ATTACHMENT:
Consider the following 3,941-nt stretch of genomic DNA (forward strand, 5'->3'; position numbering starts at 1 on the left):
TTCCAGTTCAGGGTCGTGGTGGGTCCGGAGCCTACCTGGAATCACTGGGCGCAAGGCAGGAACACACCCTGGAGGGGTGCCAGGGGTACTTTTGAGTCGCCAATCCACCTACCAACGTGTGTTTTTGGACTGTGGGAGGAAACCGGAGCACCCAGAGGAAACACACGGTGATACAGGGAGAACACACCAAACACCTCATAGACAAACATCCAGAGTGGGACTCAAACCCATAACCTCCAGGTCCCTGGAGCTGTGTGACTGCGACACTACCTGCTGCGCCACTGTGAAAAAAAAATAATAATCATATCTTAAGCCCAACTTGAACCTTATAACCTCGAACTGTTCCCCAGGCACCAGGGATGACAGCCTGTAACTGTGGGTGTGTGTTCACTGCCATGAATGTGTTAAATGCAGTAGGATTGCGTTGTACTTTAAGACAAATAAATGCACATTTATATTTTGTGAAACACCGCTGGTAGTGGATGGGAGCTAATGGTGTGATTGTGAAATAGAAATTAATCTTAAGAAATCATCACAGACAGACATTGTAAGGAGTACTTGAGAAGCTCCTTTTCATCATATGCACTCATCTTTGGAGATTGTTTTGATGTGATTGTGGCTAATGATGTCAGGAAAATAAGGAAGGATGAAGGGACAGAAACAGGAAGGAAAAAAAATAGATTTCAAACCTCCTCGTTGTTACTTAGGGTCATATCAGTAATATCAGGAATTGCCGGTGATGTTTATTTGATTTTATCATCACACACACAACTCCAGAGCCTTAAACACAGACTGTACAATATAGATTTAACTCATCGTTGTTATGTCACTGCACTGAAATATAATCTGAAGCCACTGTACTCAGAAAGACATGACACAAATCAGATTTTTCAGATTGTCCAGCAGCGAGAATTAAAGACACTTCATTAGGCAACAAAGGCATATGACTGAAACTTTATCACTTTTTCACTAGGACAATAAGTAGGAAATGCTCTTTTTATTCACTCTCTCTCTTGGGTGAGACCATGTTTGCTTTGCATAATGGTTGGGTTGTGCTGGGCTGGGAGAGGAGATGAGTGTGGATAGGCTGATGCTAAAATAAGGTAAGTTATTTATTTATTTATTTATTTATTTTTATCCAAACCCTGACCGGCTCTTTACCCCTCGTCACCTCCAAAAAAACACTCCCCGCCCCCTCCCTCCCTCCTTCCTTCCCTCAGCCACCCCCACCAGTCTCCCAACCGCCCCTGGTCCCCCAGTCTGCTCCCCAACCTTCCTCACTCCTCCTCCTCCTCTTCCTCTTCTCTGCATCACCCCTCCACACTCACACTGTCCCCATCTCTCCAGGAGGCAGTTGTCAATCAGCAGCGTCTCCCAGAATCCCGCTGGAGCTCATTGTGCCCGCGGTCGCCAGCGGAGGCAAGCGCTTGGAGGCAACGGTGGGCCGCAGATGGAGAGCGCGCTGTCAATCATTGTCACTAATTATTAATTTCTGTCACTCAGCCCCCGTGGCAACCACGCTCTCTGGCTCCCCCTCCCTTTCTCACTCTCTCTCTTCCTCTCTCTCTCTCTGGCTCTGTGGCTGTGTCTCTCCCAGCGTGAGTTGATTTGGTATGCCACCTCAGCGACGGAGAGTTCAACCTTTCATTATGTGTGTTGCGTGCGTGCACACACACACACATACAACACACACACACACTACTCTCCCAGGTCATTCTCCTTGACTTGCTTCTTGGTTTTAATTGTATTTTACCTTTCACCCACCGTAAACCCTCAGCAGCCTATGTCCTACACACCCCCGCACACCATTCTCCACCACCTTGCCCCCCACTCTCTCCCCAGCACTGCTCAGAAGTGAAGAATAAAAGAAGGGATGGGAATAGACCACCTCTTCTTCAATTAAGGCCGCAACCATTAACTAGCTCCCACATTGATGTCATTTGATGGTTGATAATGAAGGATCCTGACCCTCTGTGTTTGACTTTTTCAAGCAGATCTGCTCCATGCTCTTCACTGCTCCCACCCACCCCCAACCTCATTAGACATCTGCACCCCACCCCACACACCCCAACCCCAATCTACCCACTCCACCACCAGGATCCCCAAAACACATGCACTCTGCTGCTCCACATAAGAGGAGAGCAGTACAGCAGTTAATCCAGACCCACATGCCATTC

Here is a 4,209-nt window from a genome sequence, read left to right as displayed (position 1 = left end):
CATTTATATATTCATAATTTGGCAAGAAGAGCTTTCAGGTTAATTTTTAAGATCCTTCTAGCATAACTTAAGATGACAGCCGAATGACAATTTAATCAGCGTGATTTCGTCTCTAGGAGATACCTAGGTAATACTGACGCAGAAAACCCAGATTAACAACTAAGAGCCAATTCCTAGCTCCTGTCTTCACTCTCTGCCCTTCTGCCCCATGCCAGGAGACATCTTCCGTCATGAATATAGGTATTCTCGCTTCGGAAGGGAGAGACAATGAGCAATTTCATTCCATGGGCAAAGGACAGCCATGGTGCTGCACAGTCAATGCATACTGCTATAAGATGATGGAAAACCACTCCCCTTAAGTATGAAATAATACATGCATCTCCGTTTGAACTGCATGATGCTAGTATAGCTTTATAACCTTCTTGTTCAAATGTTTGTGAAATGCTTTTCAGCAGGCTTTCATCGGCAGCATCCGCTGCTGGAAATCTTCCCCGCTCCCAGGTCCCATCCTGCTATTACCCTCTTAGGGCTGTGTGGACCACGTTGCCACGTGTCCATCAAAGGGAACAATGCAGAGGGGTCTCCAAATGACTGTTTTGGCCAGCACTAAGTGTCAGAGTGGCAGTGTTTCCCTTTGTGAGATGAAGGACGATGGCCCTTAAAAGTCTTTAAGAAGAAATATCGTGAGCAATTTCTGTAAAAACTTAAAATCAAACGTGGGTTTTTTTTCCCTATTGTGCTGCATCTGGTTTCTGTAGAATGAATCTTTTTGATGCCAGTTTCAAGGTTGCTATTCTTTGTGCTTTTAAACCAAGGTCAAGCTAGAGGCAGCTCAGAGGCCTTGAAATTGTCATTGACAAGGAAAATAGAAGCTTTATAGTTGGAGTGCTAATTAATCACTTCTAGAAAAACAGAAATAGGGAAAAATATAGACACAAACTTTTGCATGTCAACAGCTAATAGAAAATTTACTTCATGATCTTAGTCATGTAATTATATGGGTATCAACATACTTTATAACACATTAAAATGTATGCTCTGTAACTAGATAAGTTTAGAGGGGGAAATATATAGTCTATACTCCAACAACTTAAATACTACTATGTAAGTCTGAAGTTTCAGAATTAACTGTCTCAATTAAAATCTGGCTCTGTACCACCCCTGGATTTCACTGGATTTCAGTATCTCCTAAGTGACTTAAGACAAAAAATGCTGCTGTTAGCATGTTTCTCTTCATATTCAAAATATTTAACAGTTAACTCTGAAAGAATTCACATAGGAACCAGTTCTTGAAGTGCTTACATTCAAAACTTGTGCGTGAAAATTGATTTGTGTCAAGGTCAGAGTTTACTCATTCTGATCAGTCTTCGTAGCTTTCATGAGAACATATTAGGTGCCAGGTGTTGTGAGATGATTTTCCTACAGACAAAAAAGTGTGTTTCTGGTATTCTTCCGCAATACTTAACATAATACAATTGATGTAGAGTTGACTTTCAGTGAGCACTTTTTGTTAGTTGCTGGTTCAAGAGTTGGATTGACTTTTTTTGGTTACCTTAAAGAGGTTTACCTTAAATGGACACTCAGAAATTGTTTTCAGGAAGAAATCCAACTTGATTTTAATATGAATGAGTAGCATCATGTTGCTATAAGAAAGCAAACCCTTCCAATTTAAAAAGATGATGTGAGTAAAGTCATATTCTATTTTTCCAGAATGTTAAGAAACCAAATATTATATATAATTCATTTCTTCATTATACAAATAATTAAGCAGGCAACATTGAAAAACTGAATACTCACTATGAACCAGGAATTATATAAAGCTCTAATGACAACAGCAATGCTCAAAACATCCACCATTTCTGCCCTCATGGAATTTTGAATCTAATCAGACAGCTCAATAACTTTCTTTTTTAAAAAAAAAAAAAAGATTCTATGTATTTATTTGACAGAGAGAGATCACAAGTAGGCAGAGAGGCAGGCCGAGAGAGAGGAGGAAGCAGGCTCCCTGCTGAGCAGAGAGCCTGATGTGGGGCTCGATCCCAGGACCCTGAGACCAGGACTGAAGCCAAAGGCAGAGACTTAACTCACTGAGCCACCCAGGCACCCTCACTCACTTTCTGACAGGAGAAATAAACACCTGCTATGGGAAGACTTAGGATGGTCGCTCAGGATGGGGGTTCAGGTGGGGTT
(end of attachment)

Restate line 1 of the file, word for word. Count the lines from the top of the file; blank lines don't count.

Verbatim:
Consider the following 3,941-nt stretch of genomic DNA (forward strand, 5'->3'; position numbering starts at 1 on the left):